The Conference deliberated on Article 51 of the Constitution of India which says:
ARTICLE 51. Promotion of international peace and security:-
The State shall endeavour to -
(a) promote international peace and security;
(b) maintain just and honourable relations between nations;
(c) foster respect for international law and
(d) encourage settlement of international disputes by arbitration.
(c) of the Article 51 says that the State shall
endeavour to ‘foster respect for international law’
but today there is no international law which may be
uniformly applicable to all the countries and
peoples of the world. A law that has no legal
sanctity, is not legally enforceable and if it does
not carry a penalty for its violation it cannot be
called a law at all. In that sense, today there is
indeed no international law in the world. In the
absence of which there is lawlessness in the world
and various countries of the world are stockpiling
bombs and weapons as they fear for their security
from their enemy countries. Hence there is an urgent
need for a legally-constituted law-making body i.e.
World Parliament, for enacting enforceable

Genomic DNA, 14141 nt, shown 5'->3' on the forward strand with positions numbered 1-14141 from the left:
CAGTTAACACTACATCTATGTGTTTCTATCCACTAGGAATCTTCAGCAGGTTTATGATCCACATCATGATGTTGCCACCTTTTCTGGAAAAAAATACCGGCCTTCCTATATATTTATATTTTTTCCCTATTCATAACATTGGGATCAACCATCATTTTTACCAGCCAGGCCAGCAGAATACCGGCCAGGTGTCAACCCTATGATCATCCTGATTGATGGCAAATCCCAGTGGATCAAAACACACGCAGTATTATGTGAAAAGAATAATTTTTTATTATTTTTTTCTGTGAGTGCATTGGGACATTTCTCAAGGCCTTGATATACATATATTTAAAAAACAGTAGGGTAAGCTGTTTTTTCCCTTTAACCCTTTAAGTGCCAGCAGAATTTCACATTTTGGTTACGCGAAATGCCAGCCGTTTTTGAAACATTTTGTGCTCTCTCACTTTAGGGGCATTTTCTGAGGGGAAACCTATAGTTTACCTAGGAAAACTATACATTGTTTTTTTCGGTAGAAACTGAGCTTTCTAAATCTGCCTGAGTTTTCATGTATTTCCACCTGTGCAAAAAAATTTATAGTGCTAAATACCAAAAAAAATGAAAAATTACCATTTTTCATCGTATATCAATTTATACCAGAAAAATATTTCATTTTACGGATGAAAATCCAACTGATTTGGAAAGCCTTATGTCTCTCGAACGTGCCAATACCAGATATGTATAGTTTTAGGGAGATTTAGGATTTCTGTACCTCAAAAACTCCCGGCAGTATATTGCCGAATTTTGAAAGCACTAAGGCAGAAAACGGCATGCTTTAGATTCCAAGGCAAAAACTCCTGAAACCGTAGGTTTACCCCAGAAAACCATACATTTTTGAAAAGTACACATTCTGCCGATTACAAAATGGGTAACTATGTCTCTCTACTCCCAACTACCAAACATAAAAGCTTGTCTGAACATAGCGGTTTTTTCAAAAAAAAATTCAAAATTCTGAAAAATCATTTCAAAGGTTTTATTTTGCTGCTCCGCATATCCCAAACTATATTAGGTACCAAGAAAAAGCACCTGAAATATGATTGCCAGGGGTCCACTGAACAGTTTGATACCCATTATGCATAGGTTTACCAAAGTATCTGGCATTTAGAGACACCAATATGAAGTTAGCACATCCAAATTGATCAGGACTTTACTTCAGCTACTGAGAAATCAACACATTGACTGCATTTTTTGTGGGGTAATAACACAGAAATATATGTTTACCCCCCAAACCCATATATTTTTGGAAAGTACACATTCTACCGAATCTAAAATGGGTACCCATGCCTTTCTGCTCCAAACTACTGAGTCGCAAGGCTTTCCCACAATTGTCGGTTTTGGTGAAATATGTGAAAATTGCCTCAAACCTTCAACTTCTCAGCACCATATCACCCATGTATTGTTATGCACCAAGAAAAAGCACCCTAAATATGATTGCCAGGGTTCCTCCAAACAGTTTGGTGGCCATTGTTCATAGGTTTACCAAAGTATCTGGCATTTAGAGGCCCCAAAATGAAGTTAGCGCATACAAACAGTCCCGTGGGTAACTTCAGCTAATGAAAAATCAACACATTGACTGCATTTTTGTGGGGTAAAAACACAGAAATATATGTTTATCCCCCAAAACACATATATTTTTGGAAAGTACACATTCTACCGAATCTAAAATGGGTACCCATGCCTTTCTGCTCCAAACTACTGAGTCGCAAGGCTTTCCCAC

International Laws that are applicable on all the
countries and the peoples of the world. Only a
legally constituted World Parliament can ensure
world unity and world peace and provide to the born
and yet-to-be-born children of the world, their ‘Right
to a Safe Future’.
A highlight of the Conference
was the presentation of an appeal to the Jurists of the world, on behalf of the world's children, asking for their support to the Children's call for a World Parliament. The participating Jurists issued a 'Lucknow Declaration' in response to this appeal.
The Conference was inaugurated by Hon'ble Mr. Justice K. T. Thomas, Judge, Supreme Court of India while Hon'ble Mr. Justice U. C. Banerjee, Judge, Supreme Court of India presided over the proceedings.